Immigration officials have launched their largest ever crackdown on people working illegally as cockle pickers.
Cockling can be a lucrative business
More than 200 officials and police swooped on cockle beds on the River Dee in Wirral, Merseyside, where workers reportedly earned up to £1,200 a day.
Operation Omega, which began on Wednesday, was led by the Department for Work and Pensions (DWP) and was mainly targeted at benefit cheats and asylum seekers.
The DWP later confirmed 383 people were interviewed and 66 of them were found to be claiming benefits while working.
Half withdrew their benefits claims and the others are subject to further investigations.
The Immigration Service was unavailable to comment, but reports suggested no suspected illegal immigrants were arrested.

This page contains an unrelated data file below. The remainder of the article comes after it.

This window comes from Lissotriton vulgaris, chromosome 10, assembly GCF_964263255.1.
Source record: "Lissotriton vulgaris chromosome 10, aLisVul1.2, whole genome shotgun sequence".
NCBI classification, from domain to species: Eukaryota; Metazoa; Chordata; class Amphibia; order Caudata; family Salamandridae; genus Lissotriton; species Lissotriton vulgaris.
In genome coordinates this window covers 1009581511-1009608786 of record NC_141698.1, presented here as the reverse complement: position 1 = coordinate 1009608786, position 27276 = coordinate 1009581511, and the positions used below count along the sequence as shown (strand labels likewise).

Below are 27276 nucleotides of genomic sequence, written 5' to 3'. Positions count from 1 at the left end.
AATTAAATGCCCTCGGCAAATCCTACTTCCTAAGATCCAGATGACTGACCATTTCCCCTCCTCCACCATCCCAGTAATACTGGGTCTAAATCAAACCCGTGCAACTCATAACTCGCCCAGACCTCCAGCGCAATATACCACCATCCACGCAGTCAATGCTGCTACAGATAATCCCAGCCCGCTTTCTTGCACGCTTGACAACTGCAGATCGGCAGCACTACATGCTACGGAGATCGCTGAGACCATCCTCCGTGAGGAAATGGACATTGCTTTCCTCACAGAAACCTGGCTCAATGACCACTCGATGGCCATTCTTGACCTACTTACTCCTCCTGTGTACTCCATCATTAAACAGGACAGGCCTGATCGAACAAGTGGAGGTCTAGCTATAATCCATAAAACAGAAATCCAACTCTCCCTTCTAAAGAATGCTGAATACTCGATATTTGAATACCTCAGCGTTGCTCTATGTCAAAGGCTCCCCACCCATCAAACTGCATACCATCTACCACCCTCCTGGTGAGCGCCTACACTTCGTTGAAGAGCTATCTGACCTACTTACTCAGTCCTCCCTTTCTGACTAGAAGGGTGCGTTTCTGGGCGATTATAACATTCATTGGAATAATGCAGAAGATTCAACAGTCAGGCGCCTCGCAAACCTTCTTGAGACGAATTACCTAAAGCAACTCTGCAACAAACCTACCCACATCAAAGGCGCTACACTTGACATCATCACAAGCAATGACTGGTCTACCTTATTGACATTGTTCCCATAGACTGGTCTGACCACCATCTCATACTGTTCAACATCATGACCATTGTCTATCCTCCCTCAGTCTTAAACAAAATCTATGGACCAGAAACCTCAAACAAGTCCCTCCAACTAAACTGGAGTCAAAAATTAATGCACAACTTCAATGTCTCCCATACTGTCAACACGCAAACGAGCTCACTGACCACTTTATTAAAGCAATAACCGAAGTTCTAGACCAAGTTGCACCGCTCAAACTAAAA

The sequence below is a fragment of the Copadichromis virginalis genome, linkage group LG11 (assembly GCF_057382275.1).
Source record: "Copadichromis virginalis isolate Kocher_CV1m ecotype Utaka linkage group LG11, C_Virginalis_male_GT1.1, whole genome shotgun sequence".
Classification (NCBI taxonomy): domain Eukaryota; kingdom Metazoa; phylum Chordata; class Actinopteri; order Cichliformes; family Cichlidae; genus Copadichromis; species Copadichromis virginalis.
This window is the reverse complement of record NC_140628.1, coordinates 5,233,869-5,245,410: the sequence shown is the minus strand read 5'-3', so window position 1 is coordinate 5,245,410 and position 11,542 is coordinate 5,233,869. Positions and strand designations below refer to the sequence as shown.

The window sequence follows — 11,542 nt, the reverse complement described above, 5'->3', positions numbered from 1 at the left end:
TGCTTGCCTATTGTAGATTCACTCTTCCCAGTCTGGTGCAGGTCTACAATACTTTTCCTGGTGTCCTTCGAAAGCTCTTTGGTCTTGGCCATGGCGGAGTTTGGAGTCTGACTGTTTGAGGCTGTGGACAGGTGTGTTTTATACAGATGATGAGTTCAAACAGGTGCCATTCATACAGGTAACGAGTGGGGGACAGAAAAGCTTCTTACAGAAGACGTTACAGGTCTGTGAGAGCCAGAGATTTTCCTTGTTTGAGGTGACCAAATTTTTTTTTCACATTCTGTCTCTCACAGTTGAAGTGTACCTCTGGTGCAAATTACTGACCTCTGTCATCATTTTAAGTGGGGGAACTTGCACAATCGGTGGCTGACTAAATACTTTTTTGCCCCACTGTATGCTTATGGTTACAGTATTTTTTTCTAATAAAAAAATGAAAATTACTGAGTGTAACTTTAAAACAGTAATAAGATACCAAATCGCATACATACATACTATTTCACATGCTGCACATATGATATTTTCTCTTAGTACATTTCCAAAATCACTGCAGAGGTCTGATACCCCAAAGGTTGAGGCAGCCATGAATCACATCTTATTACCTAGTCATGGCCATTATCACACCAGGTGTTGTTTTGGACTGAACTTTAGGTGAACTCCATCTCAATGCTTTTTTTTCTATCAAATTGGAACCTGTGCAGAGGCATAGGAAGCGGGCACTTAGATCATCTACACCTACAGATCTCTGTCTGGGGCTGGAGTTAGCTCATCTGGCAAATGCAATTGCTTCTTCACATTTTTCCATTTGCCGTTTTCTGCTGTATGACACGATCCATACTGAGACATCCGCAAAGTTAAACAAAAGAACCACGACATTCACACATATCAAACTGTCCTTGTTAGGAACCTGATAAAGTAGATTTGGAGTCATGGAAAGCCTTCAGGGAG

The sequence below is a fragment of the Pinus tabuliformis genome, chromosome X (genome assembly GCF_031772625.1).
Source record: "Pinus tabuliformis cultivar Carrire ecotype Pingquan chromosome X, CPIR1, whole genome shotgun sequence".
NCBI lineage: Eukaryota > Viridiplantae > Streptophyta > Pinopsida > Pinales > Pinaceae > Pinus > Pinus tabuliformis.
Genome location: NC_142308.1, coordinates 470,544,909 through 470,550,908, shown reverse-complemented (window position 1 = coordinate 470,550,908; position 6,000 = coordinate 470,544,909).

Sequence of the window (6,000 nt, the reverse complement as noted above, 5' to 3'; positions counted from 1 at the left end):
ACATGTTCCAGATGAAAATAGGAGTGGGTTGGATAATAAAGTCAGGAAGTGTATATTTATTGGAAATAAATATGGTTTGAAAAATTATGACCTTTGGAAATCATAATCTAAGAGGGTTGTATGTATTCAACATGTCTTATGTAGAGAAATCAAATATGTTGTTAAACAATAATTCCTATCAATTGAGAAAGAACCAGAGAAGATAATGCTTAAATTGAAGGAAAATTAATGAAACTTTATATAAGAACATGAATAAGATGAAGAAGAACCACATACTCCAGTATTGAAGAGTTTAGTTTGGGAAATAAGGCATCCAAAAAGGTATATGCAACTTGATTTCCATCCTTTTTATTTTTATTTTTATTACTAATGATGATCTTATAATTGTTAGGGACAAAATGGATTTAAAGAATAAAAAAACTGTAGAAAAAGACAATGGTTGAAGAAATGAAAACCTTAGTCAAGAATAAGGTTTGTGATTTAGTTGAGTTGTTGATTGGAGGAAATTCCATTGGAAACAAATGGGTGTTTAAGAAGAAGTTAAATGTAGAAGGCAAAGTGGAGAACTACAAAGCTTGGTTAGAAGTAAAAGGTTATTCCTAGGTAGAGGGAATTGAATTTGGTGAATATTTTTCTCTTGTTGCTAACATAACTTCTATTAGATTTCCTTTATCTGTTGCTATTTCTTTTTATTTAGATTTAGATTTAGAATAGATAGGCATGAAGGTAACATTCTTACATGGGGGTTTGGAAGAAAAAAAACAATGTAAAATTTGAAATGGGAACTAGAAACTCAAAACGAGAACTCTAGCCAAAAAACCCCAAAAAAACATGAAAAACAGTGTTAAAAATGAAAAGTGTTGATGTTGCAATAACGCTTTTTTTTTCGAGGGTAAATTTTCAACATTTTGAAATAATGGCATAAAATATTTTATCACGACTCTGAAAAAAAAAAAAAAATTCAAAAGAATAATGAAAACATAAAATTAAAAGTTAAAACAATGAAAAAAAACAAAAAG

A ten-tonne lorry was impounded and 47 cars were found to be untaxed.
It follows a similar operation in Morecambe, Lancashire, on Monday, in which 37 suspected Chinese illegal immigrants were detained.
In total, about 800 cockle pickers work the beds at Thurstaston, Wirral.
Roy Paul, DWP Regional Fraud Operations Manager, said benefit fraud in the North West alone cost £88m a year.
"We are determined to clamp down on this type of fraud and will keep coming back until we do so," he said.
"We're responding to intelligence reports we've been gathering for the last five to six weeks following a similar operation we did in Morecambe Bay.
"That operation told us that up to a third of the cocklers were on benefit and not reporting their true circumstances to the department, so we are here to interview them, find out their identity details and make sure their benefits are correct.
"We've been told that between £500 and £1,200 a day is the going rate for cockling which is far in excess of their benefit entitlements."
Cockles picked in the Dee estuary are either transported by boat to Spain and Belgium or taken by road to other parts of Europe.